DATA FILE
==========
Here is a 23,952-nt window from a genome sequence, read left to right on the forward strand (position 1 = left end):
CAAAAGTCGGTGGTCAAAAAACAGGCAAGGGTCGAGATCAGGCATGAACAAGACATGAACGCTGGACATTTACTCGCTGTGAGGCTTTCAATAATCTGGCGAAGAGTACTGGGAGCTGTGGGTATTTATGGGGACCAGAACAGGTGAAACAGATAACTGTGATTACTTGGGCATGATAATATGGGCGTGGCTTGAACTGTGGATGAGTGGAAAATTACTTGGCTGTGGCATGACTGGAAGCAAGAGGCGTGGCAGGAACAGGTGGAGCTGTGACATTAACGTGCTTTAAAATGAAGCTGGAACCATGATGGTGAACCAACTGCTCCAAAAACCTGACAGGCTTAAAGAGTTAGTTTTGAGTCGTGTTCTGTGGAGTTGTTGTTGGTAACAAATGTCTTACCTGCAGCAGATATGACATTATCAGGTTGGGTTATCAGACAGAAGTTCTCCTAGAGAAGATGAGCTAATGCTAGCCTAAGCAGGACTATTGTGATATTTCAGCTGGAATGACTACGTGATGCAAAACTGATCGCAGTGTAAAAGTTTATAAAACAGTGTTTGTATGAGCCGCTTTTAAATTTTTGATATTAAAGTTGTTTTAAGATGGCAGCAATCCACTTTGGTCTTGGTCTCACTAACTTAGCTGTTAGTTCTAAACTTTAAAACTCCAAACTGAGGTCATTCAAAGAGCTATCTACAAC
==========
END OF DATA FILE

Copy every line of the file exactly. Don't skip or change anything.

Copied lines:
Here is a 23,952-nt window from a genome sequence, read left to right on the forward strand (position 1 = left end):
CAAAAGTCGGTGGTCAAAAAACAGGCAAGGGTCGAGATCAGGCATGAACAAGACATGAACGCTGGACATTTACTCGCTGTGAGGCTTTCAATAATCTGGCGAAGAGTACTGGGAGCTGTGGGTATTTATGGGGACCAGAACAGGTGAAACAGATAACTGTGATTACTTGGGCATGATAATATGGGCGTGGCTTGAACTGTGGATGAGTGGAAAATTACTTGGCTGTGGCATGACTGGAAGCAAGAGGCGTGGCAGGAACAGGTGGAGCTGTGACATTAACGTGCTTTAAAATGAAGCTGGAACCATGATGGTGAACCAACTGCTCCAAAAACCTGACAGGCTTAAAGAGTTAGTTTTGAGTCGTGTTCTGTGGAGTTGTTGTTGGTAACAAATGTCTTACCTGCAGCAGATATGACATTATCAGGTTGGGTTATCAGACAGAAGTTCTCCTAGAGAAGATGAGCTAATGCTAGCCTAAGCAGGACTATTGTGATATTTCAGCTGGAATGACTACGTGATGCAAAACTGATCGCAGTGTAAAAGTTTATAAAACAGTGTTTGTATGAGCCGCTTTTAAATTTTTGATATTAAAGTTGTTTTAAGATGGCAGCAATCCACTTTGGTCTTGGTCTCACTAACTTAGCTGTTAGTTCTAAACTTTAAAACTCCAAACTGAGGTCATTCAAAGAGCTATCTACAAC